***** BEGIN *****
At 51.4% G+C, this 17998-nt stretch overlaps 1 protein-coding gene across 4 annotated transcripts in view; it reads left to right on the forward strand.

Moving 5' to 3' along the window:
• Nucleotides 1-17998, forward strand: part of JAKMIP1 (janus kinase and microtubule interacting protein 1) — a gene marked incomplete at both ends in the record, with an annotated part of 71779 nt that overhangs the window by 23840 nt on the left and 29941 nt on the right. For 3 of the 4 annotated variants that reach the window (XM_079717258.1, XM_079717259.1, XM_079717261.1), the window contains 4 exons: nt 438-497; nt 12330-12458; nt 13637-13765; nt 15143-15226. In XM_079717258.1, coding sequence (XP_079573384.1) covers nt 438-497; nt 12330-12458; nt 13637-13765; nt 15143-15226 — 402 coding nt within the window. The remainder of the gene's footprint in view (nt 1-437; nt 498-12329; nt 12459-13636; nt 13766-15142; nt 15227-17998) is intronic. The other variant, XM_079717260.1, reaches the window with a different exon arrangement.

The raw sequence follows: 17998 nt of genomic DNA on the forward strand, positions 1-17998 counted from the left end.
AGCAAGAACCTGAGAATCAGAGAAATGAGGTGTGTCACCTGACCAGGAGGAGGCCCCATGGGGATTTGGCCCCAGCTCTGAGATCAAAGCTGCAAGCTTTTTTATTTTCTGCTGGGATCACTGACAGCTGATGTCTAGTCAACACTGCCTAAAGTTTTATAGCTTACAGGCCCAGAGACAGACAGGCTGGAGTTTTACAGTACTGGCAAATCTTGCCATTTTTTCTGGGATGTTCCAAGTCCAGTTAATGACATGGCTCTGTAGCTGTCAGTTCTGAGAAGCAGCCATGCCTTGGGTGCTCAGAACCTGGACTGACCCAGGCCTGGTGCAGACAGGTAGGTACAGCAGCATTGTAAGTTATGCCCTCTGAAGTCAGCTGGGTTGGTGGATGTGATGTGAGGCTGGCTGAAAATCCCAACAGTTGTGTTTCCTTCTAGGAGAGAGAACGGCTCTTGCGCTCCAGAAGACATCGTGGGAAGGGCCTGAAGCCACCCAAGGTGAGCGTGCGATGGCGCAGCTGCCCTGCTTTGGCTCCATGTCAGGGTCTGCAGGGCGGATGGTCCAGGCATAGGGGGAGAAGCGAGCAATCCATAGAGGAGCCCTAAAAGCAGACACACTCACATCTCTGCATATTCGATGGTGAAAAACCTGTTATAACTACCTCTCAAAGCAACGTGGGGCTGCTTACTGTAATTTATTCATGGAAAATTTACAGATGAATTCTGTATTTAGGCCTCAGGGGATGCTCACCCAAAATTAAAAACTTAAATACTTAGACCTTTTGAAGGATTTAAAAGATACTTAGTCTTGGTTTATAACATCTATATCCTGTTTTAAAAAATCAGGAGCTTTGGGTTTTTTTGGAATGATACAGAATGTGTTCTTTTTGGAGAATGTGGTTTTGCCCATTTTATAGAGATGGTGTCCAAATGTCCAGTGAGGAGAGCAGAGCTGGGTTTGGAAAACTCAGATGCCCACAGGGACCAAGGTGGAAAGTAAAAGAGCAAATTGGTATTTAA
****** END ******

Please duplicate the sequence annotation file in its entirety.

At 51.4% G+C, this 17998-nt stretch overlaps 1 protein-coding gene across 4 annotated transcripts in view; it reads left to right on the forward strand.

Moving 5' to 3' along the window:
• Nucleotides 1-17998, forward strand: part of JAKMIP1 (janus kinase and microtubule interacting protein 1) — a gene marked incomplete at both ends in the record, with an annotated part of 71779 nt that overhangs the window by 23840 nt on the left and 29941 nt on the right. For 3 of the 4 annotated variants that reach the window (XM_079717258.1, XM_079717259.1, XM_079717261.1), the window contains 4 exons: nt 438-497; nt 12330-12458; nt 13637-13765; nt 15143-15226. In XM_079717258.1, coding sequence (XP_079573384.1) covers nt 438-497; nt 12330-12458; nt 13637-13765; nt 15143-15226 — 402 coding nt within the window. The remainder of the gene's footprint in view (nt 1-437; nt 498-12329; nt 12459-13636; nt 13766-15142; nt 15227-17998) is intronic. The other variant, XM_079717260.1, reaches the window with a different exon arrangement.

The raw sequence follows: 17998 nt of genomic DNA on the forward strand, positions 1-17998 counted from the left end.
AGCAAGAACCTGAGAATCAGAGAAATGAGGTGTGTCACCTGACCAGGAGGAGGCCCCATGGGGATTTGGCCCCAGCTCTGAGATCAAAGCTGCAAGCTTTTTTATTTTCTGCTGGGATCACTGACAGCTGATGTCTAGTCAACACTGCCTAAAGTTTTATAGCTTACAGGCCCAGAGACAGACAGGCTGGAGTTTTACAGTACTGGCAAATCTTGCCATTTTTTCTGGGATGTTCCAAGTCCAGTTAATGACATGGCTCTGTAGCTGTCAGTTCTGAGAAGCAGCCATGCCTTGGGTGCTCAGAACCTGGACTGACCCAGGCCTGGTGCAGACAGGTAGGTACAGCAGCATTGTAAGTTATGCCCTCTGAAGTCAGCTGGGTTGGTGGATGTGATGTGAGGCTGGCTGAAAATCCCAACAGTTGTGTTTCCTTCTAGGAGAGAGAACGGCTCTTGCGCTCCAGAAGACATCGTGGGAAGGGCCTGAAGCCACCCAAGGTGAGCGTGCGATGGCGCAGCTGCCCTGCTTTGGCTCCATGTCAGGGTCTGCAGGGCGGATGGTCCAGGCATAGGGGGAGAAGCGAGCAATCCATAGAGGAGCCCTAAAAGCAGACACACTCACATCTCTGCATATTCGATGGTGAAAAACCTGTTATAACTACCTCTCAAAGCAACGTGGGGCTGCTTACTGTAATTTATTCATGGAAAATTTACAGATGAATTCTGTATTTAGGCCTCAGGGGATGCTCACCCAAAATTAAAAACTTAAATACTTAGACCTTTTGAAGGATTTAAAAGATACTTAGTCTTGGTTTATAACATCTATATCCTGTTTTAAAAAATCAGGAGCTTTGGGTTTTTTTGGAATGATACAGAATGTGTTCTTTTTGGAGAATGTGGTTTTGCCCATTTTATAGAGATGGTGTCCAAATGTCCAGTGAGGAGAGCAGAGCTGGGTTTGGAAAACTCAGATGCCCACAGGGACCAAGGTGGAAAGTAAAAGAGCAAATTGGTATTTAA